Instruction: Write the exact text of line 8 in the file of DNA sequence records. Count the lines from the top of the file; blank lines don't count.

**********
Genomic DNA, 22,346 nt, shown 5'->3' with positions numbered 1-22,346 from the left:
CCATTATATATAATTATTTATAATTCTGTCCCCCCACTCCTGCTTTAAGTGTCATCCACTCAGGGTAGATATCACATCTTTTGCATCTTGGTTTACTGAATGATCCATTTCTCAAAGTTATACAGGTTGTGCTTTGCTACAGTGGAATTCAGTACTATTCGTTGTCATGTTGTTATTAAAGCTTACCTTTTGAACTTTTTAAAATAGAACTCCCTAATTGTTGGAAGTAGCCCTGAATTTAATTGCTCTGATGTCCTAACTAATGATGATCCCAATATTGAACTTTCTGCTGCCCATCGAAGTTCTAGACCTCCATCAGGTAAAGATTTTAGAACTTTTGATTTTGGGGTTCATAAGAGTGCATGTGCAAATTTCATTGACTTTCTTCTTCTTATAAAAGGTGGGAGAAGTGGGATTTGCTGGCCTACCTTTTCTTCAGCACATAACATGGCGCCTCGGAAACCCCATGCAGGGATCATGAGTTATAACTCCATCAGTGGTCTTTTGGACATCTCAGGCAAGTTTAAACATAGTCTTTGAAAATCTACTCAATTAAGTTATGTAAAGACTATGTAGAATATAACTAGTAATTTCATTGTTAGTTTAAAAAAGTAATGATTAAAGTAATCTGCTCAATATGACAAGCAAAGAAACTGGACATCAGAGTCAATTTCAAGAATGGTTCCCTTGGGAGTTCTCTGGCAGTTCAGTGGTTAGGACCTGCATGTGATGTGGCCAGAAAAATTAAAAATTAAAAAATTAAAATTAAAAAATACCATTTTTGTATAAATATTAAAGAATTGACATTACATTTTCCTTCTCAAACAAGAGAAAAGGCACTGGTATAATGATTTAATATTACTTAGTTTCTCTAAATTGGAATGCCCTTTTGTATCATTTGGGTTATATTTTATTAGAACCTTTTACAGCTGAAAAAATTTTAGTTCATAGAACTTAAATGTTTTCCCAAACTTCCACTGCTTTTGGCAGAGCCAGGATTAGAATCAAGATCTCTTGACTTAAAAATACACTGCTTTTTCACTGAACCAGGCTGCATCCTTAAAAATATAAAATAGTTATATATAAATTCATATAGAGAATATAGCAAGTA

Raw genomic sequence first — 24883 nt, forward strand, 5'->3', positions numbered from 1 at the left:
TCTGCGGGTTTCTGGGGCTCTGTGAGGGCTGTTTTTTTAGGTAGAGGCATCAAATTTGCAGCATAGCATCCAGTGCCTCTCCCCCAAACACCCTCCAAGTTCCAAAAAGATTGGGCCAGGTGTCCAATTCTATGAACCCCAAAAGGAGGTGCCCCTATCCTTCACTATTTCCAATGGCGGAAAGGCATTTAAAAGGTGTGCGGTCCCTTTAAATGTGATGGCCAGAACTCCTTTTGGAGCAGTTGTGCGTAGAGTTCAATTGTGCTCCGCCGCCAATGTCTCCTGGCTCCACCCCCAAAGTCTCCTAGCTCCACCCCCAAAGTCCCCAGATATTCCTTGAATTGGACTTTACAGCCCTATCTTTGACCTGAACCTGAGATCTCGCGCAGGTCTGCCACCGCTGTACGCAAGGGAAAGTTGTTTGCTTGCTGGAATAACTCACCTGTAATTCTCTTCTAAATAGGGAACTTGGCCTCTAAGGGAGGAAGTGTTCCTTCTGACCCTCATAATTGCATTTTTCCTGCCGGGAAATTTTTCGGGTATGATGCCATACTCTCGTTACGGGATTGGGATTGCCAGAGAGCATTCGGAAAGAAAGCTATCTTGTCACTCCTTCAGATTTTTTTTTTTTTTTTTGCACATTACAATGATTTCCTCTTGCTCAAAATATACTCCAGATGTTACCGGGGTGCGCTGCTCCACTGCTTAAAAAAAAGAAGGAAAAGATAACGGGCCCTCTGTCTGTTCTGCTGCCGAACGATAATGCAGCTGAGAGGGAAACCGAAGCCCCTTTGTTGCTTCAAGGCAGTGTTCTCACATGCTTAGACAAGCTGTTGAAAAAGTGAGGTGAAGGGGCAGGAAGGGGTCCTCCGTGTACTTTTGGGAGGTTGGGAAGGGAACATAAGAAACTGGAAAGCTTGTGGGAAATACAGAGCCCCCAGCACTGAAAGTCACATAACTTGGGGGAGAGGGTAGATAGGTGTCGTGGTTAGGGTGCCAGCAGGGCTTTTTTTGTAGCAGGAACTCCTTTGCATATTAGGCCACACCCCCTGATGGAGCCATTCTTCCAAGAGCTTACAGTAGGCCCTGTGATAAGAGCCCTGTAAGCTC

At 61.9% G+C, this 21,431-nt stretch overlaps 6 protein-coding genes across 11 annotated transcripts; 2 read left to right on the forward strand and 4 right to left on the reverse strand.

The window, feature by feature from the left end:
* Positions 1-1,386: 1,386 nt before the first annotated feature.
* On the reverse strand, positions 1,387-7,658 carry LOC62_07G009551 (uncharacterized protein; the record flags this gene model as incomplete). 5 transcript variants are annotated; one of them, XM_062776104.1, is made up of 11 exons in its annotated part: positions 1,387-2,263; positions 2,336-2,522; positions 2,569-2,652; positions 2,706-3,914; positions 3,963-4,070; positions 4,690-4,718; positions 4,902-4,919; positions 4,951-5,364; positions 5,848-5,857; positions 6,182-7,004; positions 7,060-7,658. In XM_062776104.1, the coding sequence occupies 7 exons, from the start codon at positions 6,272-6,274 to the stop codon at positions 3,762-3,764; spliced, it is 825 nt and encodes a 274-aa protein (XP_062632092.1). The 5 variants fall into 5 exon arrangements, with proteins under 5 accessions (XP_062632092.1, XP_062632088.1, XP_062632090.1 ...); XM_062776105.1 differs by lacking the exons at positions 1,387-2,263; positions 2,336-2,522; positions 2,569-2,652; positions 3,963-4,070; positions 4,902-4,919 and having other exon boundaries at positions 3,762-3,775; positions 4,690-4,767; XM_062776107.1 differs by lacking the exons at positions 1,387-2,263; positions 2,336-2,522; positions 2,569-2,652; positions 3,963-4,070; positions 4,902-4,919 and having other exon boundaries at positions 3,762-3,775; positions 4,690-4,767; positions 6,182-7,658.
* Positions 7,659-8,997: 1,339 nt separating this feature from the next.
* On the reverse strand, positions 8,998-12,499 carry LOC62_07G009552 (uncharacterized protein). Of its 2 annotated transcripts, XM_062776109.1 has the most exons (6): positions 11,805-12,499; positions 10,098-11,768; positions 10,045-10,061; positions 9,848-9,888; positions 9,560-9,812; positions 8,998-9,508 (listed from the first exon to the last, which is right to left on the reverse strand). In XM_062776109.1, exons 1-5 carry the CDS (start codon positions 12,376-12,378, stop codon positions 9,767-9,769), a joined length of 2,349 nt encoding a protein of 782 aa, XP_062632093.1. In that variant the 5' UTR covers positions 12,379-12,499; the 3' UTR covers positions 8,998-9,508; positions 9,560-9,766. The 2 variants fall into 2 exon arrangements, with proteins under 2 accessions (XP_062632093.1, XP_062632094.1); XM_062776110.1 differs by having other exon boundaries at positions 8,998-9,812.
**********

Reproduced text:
* On the reverse strand, positions 1,387-7,658 carry LOC62_07G009551 (uncharacterized protein; the record flags this gene model as incomplete). 5 transcript variants are annotated; one of them, XM_062776104.1, is made up of 11 exons in its annotated part: positions 1,387-2,263; positions 2,336-2,522; positions 2,569-2,652; positions 2,706-3,914; positions 3,963-4,070; positions 4,690-4,718; positions 4,902-4,919; positions 4,951-5,364; positions 5,848-5,857; positions 6,182-7,004; positions 7,060-7,658. In XM_062776104.1, the coding sequence occupies 7 exons, from the start codon at positions 6,272-6,274 to the stop codon at positions 3,762-3,764; spliced, it is 825 nt and encodes a 274-aa protein (XP_062632092.1). The 5 variants fall into 5 exon arrangements, with proteins under 5 accessions (XP_062632092.1, XP_062632088.1, XP_062632090.1 ...); XM_062776105.1 differs by lacking the exons at positions 1,387-2,263; positions 2,336-2,522; positions 2,569-2,652; positions 3,963-4,070; positions 4,902-4,919 and having other exon boundaries at positions 3,762-3,775; positions 4,690-4,767; XM_062776107.1 differs by lacking the exons at positions 1,387-2,263; positions 2,336-2,522; positions 2,569-2,652; positions 3,963-4,070; positions 4,902-4,919 and having other exon boundaries at positions 3,762-3,775; positions 4,690-4,767; positions 6,182-7,658.